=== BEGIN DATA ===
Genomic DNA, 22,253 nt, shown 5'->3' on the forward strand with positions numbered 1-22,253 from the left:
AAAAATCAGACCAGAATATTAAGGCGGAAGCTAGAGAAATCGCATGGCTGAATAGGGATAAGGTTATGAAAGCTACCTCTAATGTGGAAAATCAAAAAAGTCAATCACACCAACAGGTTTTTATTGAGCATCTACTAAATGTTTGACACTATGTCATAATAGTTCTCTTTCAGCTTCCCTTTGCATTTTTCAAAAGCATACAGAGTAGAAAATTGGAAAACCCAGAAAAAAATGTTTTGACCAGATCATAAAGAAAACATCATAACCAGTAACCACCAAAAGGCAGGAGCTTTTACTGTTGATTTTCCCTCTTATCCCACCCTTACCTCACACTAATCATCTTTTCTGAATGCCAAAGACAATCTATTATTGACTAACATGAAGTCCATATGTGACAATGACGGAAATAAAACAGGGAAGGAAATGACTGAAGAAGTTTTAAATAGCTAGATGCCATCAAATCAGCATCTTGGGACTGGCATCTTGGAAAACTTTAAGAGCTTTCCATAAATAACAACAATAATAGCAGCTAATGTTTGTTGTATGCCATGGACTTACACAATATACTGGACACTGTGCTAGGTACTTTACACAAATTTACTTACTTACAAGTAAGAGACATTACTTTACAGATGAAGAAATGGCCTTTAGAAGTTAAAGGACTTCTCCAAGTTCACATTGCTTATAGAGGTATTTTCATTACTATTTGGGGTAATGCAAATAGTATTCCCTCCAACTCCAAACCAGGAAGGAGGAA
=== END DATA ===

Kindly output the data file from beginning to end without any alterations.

Genomic DNA, 22,253 nt, shown 5'->3' on the forward strand with positions numbered 1-22,253 from the left:
AAAAATCAGACCAGAATATTAAGGCGGAAGCTAGAGAAATCGCATGGCTGAATAGGGATAAGGTTATGAAAGCTACCTCTAATGTGGAAAATCAAAAAAGTCAATCACACCAACAGGTTTTTATTGAGCATCTACTAAATGTTTGACACTATGTCATAATAGTTCTCTTTCAGCTTCCCTTTGCATTTTTCAAAAGCATACAGAGTAGAAAATTGGAAAACCCAGAAAAAAATGTTTTGACCAGATCATAAAGAAAACATCATAACCAGTAACCACCAAAAGGCAGGAGCTTTTACTGTTGATTTTCCCTCTTATCCCACCCTTACCTCACACTAATCATCTTTTCTGAATGCCAAAGACAATCTATTATTGACTAACATGAAGTCCATATGTGACAATGACGGAAATAAAACAGGGAAGGAAATGACTGAAGAAGTTTTAAATAGCTAGATGCCATCAAATCAGCATCTTGGGACTGGCATCTTGGAAAACTTTAAGAGCTTTCCATAAATAACAACAATAATAGCAGCTAATGTTTGTTGTATGCCATGGACTTACACAATATACTGGACACTGTGCTAGGTACTTTACACAAATTTACTTACTTACAAGTAAGAGACATTACTTTACAGATGAAGAAATGGCCTTTAGAAGTTAAAGGACTTCTCCAAGTTCACATTGCTTATAGAGGTATTTTCATTACTATTTGGGGTAATGCAAATAGTATTCCCTCCAACTCCAAACCAGGAAGGAGGAA